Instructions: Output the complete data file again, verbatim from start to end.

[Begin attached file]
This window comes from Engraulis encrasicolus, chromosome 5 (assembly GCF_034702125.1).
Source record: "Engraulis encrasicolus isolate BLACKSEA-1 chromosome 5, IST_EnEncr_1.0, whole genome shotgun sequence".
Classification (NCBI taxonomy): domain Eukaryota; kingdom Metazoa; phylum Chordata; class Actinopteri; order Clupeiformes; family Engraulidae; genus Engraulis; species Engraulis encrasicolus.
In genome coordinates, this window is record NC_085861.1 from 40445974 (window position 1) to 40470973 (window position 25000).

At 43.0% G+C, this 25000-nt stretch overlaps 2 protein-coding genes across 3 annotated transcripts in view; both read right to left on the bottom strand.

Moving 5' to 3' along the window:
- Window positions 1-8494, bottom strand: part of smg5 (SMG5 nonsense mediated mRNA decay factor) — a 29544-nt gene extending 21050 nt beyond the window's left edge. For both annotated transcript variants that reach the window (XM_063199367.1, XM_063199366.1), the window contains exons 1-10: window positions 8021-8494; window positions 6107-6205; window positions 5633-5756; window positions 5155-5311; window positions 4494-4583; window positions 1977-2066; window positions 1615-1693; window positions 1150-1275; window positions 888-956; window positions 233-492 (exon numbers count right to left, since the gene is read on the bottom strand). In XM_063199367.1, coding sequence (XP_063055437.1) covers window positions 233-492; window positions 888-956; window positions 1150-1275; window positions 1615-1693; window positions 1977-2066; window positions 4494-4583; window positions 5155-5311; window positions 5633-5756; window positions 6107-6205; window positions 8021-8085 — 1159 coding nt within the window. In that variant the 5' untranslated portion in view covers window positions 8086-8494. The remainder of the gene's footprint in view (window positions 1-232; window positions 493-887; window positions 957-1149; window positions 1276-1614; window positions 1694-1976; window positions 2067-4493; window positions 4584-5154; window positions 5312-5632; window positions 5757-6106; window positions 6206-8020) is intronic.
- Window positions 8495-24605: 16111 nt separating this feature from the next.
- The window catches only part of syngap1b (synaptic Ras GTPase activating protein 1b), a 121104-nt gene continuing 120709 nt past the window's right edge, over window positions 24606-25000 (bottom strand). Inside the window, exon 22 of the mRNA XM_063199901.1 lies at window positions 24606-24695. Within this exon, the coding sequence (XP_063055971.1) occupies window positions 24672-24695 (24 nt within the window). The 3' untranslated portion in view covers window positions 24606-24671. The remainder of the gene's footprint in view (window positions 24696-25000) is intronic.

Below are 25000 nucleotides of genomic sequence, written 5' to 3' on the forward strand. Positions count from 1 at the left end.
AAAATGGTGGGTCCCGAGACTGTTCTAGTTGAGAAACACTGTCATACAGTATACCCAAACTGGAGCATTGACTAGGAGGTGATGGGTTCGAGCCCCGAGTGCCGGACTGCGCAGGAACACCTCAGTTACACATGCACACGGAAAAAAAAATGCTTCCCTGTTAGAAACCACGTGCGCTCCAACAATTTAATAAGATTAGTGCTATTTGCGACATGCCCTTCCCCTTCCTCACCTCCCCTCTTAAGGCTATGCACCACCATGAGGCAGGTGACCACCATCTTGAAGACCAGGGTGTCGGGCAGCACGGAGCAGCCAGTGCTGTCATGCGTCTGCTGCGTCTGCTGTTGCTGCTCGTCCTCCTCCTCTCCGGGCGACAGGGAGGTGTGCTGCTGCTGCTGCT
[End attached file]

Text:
This window comes from Engraulis encrasicolus, chromosome 5 (assembly GCF_034702125.1).
Source record: "Engraulis encrasicolus isolate BLACKSEA-1 chromosome 5, IST_EnEncr_1.0, whole genome shotgun sequence".
Classification (NCBI taxonomy): domain Eukaryota; kingdom Metazoa; phylum Chordata; class Actinopteri; order Clupeiformes; family Engraulidae; genus Engraulis; species Engraulis encrasicolus.
In genome coordinates, this window is record NC_085861.1 from 40445974 (window position 1) to 40470973 (window position 25000).

At 43.0% G+C, this 25000-nt stretch overlaps 2 protein-coding genes across 3 annotated transcripts in view; both read right to left on the bottom strand.

Moving 5' to 3' along the window:
- Window positions 1-8494, bottom strand: part of smg5 (SMG5 nonsense mediated mRNA decay factor) — a 29544-nt gene extending 21050 nt beyond the window's left edge. For both annotated transcript variants that reach the window (XM_063199367.1, XM_063199366.1), the window contains exons 1-10: window positions 8021-8494; window positions 6107-6205; window positions 5633-5756; window positions 5155-5311; window positions 4494-4583; window positions 1977-2066; window positions 1615-1693; window positions 1150-1275; window positions 888-956; window positions 233-492 (exon numbers count right to left, since the gene is read on the bottom strand). In XM_063199367.1, coding sequence (XP_063055437.1) covers window positions 233-492; window positions 888-956; window positions 1150-1275; window positions 1615-1693; window positions 1977-2066; window positions 4494-4583; window positions 5155-5311; window positions 5633-5756; window positions 6107-6205; window positions 8021-8085 — 1159 coding nt within the window. In that variant the 5' untranslated portion in view covers window positions 8086-8494. The remainder of the gene's footprint in view (window positions 1-232; window positions 493-887; window positions 957-1149; window positions 1276-1614; window positions 1694-1976; window positions 2067-4493; window positions 4584-5154; window positions 5312-5632; window positions 5757-6106; window positions 6206-8020) is intronic.
- Window positions 8495-24605: 16111 nt separating this feature from the next.
- The window catches only part of syngap1b (synaptic Ras GTPase activating protein 1b), a 121104-nt gene continuing 120709 nt past the window's right edge, over window positions 24606-25000 (bottom strand). Inside the window, exon 22 of the mRNA XM_063199901.1 lies at window positions 24606-24695. Within this exon, the coding sequence (XP_063055971.1) occupies window positions 24672-24695 (24 nt within the window). The 3' untranslated portion in view covers window positions 24606-24671. The remainder of the gene's footprint in view (window positions 24696-25000) is intronic.

Below are 25000 nucleotides of genomic sequence, written 5' to 3' on the forward strand. Positions count from 1 at the left end.
AAAATGGTGGGTCCCGAGACTGTTCTAGTTGAGAAACACTGTCATACAGTATACCCAAACTGGAGCATTGACTAGGAGGTGATGGGTTCGAGCCCCGAGTGCCGGACTGCGCAGGAACACCTCAGTTACACATGCACACGGAAAAAAAAATGCTTCCCTGTTAGAAACCACGTGCGCTCCAACAATTTAATAAGATTAGTGCTATTTGCGACATGCCCTTCCCCTTCCTCACCTCCCCTCTTAAGGCTATGCACCACCATGAGGCAGGTGACCACCATCTTGAAGACCAGGGTGTCGGGCAGCACGGAGCAGCCAGTGCTGTCATGCGTCTGCTGCGTCTGCTGTTGCTGCTCGTCCTCCTCCTCTCCGGGCGACAGGGAGGTGTGCTGCTGCTGCTGCT